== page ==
I am fortunate and very grateful for this scholarship. I realise now how much of an influence Pop, Poppy, my great-uncles, and the war veterans at the club had. This influence will stay with me all my life.
By Mia Taylor
I grew up in a tiny village in rural northern New South Wales, close to Byron Bay. The house is bordered by sweet potato paddocks and avocado farms. My grandfather (Poppy), a veteran of WWII, lived on the farm orchard, only 700m away from our house. We can hear the ocean from our verandah.
My childhood was idyllic. I spent so much time with Poppy and my father on the farm picking avocados, feeding the chooks and on the beach fishing. Poppy was a great fisherman.
I come from a particularly martial and duty-driven family. My favourite great-uncle and my father’s cousin both served in Vietnam. My great-grandfather (Pop) changed his name to enlist in 1914. He was underage and didn’t want his parents to have him called back home. His WWI medals are in his assumed name.
I was proud to wear Pop’s medals for ANZAC Day Ceremonies at the school War Memorial every year when I made speeches as school captain.
Pop landed at Gallipoli on the 25th of April 1915. He was eventually shot in the head at Quinn’s Post and lost an eye. He lived until he was 94 years old. Two of his brothers signed up later and survived the Western Front.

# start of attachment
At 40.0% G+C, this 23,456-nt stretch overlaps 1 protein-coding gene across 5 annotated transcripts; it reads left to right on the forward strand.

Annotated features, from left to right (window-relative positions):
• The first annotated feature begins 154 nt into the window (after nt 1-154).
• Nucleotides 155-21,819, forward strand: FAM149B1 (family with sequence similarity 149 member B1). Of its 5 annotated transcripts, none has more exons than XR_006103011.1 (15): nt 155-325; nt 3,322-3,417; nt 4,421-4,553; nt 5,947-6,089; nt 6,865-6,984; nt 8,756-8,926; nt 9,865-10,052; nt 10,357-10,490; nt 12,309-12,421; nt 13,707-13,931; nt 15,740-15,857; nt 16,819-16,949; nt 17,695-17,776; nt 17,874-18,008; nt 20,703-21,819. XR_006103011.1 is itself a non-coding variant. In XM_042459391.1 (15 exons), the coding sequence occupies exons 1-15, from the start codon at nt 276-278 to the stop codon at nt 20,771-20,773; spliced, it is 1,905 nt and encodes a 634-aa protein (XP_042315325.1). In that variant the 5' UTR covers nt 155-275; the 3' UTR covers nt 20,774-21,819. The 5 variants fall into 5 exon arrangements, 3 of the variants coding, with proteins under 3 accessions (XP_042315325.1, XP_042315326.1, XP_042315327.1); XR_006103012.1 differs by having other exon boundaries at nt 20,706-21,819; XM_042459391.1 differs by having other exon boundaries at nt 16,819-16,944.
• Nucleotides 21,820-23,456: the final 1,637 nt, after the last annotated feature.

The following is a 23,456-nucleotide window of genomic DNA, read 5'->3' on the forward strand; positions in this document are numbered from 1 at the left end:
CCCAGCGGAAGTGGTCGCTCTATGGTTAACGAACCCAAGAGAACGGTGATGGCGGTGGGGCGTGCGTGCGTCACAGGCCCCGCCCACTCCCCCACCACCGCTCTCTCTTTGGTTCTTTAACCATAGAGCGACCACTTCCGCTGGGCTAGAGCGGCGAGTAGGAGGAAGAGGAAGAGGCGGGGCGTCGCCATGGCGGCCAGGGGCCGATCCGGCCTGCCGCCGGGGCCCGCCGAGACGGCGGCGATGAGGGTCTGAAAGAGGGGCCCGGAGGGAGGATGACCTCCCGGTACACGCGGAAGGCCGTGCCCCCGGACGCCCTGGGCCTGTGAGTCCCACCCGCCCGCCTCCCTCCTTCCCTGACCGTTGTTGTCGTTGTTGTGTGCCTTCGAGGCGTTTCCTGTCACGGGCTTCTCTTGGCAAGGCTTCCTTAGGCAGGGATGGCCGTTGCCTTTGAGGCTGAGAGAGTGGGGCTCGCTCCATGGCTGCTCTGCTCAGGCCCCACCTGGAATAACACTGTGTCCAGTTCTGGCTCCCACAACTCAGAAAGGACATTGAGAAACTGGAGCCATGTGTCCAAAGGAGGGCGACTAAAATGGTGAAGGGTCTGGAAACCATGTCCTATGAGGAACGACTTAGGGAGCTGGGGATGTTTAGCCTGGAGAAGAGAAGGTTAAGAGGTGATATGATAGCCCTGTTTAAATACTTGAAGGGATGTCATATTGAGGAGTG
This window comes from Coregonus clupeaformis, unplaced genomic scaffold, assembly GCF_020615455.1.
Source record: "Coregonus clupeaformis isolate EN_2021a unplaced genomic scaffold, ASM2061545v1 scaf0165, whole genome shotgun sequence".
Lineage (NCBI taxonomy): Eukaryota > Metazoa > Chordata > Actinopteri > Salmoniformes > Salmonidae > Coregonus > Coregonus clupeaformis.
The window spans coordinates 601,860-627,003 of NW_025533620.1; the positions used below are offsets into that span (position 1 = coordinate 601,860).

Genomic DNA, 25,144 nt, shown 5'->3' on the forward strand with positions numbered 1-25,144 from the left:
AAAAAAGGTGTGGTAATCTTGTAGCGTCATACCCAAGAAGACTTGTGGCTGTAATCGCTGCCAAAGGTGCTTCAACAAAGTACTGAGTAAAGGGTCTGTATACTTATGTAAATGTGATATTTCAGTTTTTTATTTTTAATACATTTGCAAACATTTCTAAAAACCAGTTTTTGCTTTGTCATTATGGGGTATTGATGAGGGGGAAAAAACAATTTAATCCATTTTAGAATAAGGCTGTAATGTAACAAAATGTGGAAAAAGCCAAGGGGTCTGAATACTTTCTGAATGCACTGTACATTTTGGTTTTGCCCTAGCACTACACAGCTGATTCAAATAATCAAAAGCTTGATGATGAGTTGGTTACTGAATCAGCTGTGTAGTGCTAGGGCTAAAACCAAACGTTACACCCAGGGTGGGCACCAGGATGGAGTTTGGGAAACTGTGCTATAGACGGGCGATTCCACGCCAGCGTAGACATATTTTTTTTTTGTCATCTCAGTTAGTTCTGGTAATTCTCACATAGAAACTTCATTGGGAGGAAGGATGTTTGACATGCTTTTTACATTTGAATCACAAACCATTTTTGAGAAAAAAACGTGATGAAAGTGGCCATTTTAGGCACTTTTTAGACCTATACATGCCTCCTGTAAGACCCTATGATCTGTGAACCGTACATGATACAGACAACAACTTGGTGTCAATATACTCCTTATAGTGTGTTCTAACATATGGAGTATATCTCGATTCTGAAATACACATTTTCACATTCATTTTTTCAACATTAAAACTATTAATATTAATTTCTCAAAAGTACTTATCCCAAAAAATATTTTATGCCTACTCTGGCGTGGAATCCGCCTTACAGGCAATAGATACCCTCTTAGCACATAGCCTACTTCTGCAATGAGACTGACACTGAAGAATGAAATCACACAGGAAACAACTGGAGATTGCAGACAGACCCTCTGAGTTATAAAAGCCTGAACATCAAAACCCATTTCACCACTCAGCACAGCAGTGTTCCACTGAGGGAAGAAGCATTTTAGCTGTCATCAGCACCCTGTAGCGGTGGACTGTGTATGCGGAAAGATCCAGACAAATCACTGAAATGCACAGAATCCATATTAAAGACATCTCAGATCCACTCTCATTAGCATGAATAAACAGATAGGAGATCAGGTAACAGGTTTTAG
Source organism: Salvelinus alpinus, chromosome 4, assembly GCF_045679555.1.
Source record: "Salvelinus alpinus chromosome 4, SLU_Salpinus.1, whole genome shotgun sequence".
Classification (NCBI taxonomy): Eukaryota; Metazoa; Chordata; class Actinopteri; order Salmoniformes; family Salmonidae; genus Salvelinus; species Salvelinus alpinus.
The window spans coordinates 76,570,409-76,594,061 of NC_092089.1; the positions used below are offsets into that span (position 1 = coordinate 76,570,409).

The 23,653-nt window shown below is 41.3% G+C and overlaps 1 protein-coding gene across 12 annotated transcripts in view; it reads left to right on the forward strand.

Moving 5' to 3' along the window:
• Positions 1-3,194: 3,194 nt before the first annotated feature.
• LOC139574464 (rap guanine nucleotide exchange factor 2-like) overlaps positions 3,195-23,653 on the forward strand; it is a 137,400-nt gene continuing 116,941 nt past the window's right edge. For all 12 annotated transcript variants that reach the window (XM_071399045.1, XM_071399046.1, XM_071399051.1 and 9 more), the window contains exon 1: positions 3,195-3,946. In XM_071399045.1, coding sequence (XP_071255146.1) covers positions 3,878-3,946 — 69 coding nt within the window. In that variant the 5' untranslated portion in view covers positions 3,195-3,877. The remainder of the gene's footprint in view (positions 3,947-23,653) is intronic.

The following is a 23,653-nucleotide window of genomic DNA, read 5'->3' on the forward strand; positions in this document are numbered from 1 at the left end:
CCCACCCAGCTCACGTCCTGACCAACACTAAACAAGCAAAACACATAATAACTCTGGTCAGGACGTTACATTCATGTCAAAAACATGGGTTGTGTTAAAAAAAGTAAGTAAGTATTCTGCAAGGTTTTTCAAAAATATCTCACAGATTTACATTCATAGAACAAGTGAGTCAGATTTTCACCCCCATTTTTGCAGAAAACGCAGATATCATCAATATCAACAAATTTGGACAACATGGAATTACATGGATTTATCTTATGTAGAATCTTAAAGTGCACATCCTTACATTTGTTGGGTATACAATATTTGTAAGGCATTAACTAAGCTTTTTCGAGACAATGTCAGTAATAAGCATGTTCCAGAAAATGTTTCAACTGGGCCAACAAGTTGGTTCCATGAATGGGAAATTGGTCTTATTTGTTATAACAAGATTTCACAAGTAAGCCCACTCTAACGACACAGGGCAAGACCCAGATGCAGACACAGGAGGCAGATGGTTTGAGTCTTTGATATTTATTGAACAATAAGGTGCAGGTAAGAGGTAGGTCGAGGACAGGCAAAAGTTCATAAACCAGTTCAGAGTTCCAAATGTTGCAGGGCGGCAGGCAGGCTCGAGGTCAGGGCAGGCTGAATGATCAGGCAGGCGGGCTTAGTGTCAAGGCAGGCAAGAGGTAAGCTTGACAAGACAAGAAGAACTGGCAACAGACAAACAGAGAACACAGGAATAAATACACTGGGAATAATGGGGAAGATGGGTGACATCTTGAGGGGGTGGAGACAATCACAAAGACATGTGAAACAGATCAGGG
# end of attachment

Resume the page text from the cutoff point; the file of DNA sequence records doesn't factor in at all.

My primary school has a War Memorial and tall Norfolk Pines, named for the WWI veterans who lost their lives, line the road to school.
Poppy passed away last year; he was 94 years old. At his funeral, an RSL representative made a speech about the war. It was an incredible story in this present, peaceful time.
My parents and I are heavily involved in the local Surf Life Saving Club. I started as a Nipper and moved to a senior competitor and patrol member. Now, I am a professional lifeguard on the beach during the university summer holidays. Many club members are veterans and demonstrate service to the community.
I am studying Bachelor of Science – Resource Management and Sustainable Development at the
Australian National University, Canberra. I live in a residential college on campus, 1100km away from home.
Last year, my AVCAT scholarship helped me pay residential college fees. This year my scholarship payments will help with a university Vietnam Field Trip. It is so exciting. I am fortunate and very grateful for this scholarship. I realise now how much of an influence Pop, Poppy, my great-uncles, and the war veterans at the club had. This influence will stay with me all my life.
Mia was awarded the RSL Australia Scholarship in 2022